A basic general mathematical construction. The idea behind it is due to R. Descartes; therefore the direct product is also called the Cartesian product. The direct product, or simply the product, of two non-empty sets and is the set consisting of all ordered pairs of the form , , :
If one of the sets or is empty then so is their product. The set can be identified with the set of functions defined on the two-element set and taking the value 1 for elements of , and the value 2 for elements of . This identification leads to a general definition of a direct product of sets. Let be some index set and suppose that is an arbitrary family of sets, indexed by the elements of . The direct product of the , , is the set of functions , where , such that for every . Usually, the direct product is denoted by , for a finite index set one also uses the notations and . If consists of the single element 1, then . Sometimes one defines the direct product of a finite number of factors inductively:
One merit of the construction of a direct product rests above all in the possibility of naturally introducing supplementary structures in it, if all factors have the same mathematical structure. E.g., if the , , are algebraic systems of the same type, i.e. sets with a common signature of finitely-placed predicates and operations, then the product can be made into an algebraic system of the same signature: For functions and an -ary operation the action of the function on one element is defined by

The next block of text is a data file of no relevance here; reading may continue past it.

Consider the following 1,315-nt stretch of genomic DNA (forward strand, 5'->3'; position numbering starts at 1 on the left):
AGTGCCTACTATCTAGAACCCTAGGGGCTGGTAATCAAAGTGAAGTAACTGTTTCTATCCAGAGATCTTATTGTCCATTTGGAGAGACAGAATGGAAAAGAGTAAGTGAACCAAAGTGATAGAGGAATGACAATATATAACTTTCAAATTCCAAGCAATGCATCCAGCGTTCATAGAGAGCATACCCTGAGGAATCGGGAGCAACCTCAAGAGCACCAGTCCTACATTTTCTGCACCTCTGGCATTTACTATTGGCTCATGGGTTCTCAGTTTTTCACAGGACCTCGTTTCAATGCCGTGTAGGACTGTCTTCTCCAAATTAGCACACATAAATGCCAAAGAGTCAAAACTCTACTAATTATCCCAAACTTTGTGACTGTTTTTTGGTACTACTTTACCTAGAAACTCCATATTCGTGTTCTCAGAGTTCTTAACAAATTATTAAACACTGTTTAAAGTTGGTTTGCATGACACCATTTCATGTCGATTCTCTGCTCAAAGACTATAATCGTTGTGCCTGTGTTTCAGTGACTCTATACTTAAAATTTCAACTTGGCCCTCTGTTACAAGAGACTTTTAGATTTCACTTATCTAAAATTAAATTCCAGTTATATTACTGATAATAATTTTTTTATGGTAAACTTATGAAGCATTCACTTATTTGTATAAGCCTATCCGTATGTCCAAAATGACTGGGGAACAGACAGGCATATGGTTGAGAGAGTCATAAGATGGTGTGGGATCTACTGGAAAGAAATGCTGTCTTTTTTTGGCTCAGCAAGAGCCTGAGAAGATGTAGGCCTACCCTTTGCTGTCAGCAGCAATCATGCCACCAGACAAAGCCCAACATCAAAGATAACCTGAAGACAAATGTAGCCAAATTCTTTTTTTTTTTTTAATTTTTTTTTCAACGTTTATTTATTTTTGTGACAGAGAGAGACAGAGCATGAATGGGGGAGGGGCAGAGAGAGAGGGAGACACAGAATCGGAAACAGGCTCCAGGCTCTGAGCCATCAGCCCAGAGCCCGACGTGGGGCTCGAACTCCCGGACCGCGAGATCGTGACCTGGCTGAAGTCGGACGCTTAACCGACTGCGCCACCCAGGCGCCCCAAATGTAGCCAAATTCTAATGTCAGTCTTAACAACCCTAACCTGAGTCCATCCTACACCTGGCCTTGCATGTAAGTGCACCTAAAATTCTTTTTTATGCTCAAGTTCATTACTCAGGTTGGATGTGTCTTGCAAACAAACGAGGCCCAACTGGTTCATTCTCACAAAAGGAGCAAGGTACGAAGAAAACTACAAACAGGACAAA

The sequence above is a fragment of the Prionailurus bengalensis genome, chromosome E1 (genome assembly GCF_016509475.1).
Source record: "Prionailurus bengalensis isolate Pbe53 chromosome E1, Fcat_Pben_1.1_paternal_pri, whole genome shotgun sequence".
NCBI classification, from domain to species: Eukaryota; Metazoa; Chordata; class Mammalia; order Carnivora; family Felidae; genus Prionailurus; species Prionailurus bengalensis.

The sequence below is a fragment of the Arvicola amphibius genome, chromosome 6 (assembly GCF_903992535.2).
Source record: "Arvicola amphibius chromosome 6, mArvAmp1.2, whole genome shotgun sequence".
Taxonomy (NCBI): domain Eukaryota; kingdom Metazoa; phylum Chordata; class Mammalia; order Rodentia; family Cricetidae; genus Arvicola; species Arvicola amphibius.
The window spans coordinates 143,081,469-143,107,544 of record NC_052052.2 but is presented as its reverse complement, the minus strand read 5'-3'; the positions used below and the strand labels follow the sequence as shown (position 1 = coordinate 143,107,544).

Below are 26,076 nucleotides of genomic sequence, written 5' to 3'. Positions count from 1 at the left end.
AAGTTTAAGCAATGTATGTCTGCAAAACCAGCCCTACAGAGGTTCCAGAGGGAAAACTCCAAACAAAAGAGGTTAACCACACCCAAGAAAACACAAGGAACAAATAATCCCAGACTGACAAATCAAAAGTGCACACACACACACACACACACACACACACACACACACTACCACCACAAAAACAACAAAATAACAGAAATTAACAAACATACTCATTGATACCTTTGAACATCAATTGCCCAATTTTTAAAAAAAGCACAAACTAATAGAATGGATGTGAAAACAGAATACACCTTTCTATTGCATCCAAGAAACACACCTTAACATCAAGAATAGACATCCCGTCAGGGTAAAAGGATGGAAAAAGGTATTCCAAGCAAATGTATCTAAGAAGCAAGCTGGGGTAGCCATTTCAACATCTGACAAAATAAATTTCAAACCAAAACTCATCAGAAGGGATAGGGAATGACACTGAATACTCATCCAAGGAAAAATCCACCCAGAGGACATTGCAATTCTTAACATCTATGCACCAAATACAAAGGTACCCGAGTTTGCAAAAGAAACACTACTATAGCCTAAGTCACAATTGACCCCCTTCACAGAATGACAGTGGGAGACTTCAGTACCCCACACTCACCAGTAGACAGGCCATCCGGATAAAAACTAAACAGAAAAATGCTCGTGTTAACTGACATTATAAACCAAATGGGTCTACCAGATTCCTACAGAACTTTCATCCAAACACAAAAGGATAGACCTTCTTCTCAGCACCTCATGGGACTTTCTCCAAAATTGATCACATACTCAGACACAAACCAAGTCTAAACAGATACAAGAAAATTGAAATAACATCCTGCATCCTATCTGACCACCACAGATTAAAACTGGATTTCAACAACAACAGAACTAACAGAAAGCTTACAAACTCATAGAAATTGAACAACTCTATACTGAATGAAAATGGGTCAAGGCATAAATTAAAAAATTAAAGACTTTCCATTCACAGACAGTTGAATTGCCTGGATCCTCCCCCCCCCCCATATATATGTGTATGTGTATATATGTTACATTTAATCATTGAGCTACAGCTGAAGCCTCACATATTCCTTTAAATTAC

The value of a predicate is true if for every the value of is true. Moreover, if in all an equation is satisfied, then it is also satisfied in their product. Therefore, the product of semi-groups, groups, rings, vector spaces, etc., is again a semi-group, group, ring, vector space, respectively.
For an arbitrary factor of a direct product there exists a natural projection , defined by . The set and the family of projections , , have the following universal property: For every family of mappings there exists a unique mapping such that for every . This property also holds if all are algebraic systems of one type, and makes it possible to define a suitable topology on a direct product of topological spaces. The property formulated is the basis for the definition of the product of a family of objects in a category.
One often encounters problems of describing mathematical objects that cannot be decomposed into a direct product, and of stating conditions under which the factors of a direct product are uniquely determined up to an isomorphism. Classical results in this respect are the theorem on the structure of finitely-generated modules over principal ideal rings and the Remak–Schmidt theorem on the central isomorphism of direct decompositions of a group with a principal series.
The direct product is sometimes called the complete direct product, to distinguish it from the discrete direct product (or direct sum), which is defined when a supplementary structure in the factors makes it possible to distinguish one-element substructures (e.g. unit subgroups, null subspaces, etc.). As a rule, the direct product of a finite number of factors coincides with the discrete product.
Direct product. Encyclopedia of Mathematics. URL: http://encyclopediaofmath.org/index.php?title=Direct_product&oldid=13729